For Heidi With Blue Hair Analysis by Fleur Adcock

For Heidi With Blue Hair Analysis

Stanza 1: Heidi has her hair dyed ultramarine blue with a bunch of jet-black spikes on top. For this act of defiance, she is sent home from school. This stanza addresses Heidi directly and gives us an insight into her act of rebellion.

Stanza 2: The headmistress argues that although dyed hair was not specifically forbidden, Heidi had not dyed her hair in school colors. This argument, which is almost farcical in nature, shows that the school rules are arbitrary.

Stanza 3: Back home, Heidi is in tears but her father stands up for her, remonstrating with the school that Heidi does not intend to rebel against authority and that it is just a fad. Her father is described as ‘freedom-loving’.

Stanza 4: The headmistress is informed by Heidi’s father that the decision to colour her hair was made with his consent. They had not found anything in the school rules which prohibited it. Heidi has recovered sufficiently to make a rebuke by saying that the dye was expensive and that it wouldn’t wash out not even if she wanted to. A direct conversation makes the situation more realistic.

Stanza 5: The tone changes when we learn that Heidi has recently lost her mother, although her father desists from mentioning it as an explanation. It can be inferred that Heidi is in need of attention and recognition that something has changed in her life and how she perceives herself. The school doesn’t pursue the matter further, emphasizing the point that Heidi is not usually a student who creates disturbances.

For Heidi With Blue Hair Analysis

Stanza 6: The next day, Heidi’s colored friend comes to school with her hair dyed in precise school colours. Adcock uses such irony to portray the headmistress’ argument being turned on its head.


  1. The incident in the poem mainly takes place in the backdrop of two locations: school and Heidi’s home and is meant to be read as though it is occurring in the present.
  2. Heidi had just lost her mother and the poem briefly discusses the conflict between the school authorities and Heidi as well as Heidi’s father. This conflict arises due to Heidi’s decision to dye her hair ultramarine blue as a result of her new-found need to be recognized as an individual after her mother’s passing.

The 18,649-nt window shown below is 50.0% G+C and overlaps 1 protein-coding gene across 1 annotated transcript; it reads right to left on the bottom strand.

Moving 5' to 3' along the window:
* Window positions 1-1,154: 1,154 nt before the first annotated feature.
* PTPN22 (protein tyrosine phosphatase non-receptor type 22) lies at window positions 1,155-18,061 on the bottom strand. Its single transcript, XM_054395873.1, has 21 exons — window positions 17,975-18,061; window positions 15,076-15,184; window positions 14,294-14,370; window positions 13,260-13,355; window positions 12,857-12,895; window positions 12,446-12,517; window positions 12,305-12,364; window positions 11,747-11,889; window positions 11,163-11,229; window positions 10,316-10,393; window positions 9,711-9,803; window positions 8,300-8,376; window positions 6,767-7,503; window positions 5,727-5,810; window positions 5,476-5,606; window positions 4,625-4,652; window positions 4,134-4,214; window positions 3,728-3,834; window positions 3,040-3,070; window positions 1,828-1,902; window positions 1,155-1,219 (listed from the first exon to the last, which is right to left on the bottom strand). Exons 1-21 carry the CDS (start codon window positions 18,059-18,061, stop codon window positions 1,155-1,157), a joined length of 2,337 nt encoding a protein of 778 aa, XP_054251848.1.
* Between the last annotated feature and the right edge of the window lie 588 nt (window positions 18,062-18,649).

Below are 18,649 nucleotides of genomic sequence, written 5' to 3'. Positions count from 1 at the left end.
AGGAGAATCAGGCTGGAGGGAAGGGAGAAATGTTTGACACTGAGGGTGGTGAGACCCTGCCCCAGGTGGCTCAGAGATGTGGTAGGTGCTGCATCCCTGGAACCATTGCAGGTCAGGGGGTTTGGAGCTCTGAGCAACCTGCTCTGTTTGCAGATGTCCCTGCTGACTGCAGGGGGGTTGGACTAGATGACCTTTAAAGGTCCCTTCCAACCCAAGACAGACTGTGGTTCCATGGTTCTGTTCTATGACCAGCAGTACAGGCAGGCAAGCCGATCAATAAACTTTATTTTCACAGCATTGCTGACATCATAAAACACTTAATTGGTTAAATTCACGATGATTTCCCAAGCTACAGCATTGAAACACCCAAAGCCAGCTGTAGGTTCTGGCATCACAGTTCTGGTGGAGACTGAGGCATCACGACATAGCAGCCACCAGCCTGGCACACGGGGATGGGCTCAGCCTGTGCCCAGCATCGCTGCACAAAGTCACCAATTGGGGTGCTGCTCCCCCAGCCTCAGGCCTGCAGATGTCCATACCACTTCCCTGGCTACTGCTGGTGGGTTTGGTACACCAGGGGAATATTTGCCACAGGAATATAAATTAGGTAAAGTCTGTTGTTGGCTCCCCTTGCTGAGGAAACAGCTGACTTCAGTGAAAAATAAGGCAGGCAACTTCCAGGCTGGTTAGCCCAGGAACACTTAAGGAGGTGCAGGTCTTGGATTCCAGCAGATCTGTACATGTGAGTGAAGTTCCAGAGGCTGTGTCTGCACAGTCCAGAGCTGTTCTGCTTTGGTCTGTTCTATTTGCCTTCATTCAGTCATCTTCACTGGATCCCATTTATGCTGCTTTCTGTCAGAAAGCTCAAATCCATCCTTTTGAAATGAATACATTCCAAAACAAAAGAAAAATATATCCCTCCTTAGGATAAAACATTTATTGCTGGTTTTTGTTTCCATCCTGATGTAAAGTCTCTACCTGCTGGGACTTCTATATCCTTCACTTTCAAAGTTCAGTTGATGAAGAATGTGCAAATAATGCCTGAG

3. The school colours are grey, white and flaxen yellow.

Literary Devices


Provides an unconventional and vivid representation of the difficulties Heidi is facing

Enjambment (moving over from one line to another without a terminating punctuation mark)

It creates a conversational, flowing effect that allows an idea to continue beyond the limitations of a single line.

When you dyed your hair blue
(or at least ultramarine
for the clipped sides, with a crest
of jet-black spikes on top)


It provides the reader with a detailed image of Heidi’s hair and provides context for the following stanzas.


Portrays the image of Heidi’s hair in further detail (different perspective) and to provide clarification. The poet first states that Heidi’s hair is blue in color, but immediately corrects herself by stating that it is indeed ultramarine (a deep shade of blue), lest her own words are misinterpreted, hinting that the poet knows that Heidi dislikes having her own actions misinterpreted.


School colours can represent and symbolise social norms which are meant to be followed without exceptions, despite not being fit for the modern age. In this case, it represents the inflexible nature of the school authorities.

The color blue also represents Heidi’s grief as a result of her mother’s death.


Next day your black friend had hers done

The usage of the word ‘black’ hints at the fact that Heidi doesn’t seem to have many friends who are people of colour. However, this might just be representative of the fact that the majority of New Zealanders are of European descent.

The usage of the colour black also contrasts strongly with the colour of her hair. (school colours)


the teachers twittered and gave in

Gives the reader a negative impression of the teachers. The poet refuses to give the school authorities a voice as whatever they say is implied to be trivial through the usage of ‘twittered’


The battle was already won.

The usage of battle being won to suggest that individuality trumps conformity.


Individuality (Conformity; Independence)

Heidi has obviously grown up and wishes to assert her own identity in life. As she has shown, the quest to seek individuality in life is often beset by the expectations of society and authority. As we reach adolescence, we often wish to express ourselves in a different manner as we wish to seek recognition from authority that we have the right to make our own decisions, bringing us into conflict with our elders. We should learn how to control our egregious thoughts and personality to prevent trouble from arising.


We should always be determined to achieve our goals in life. Heidi was strong-minded and stood by her decision to dye her hair blue. She even argues that the hair cost twenty-five dollars in her refusal to conform to the school’s arbitrary demands.
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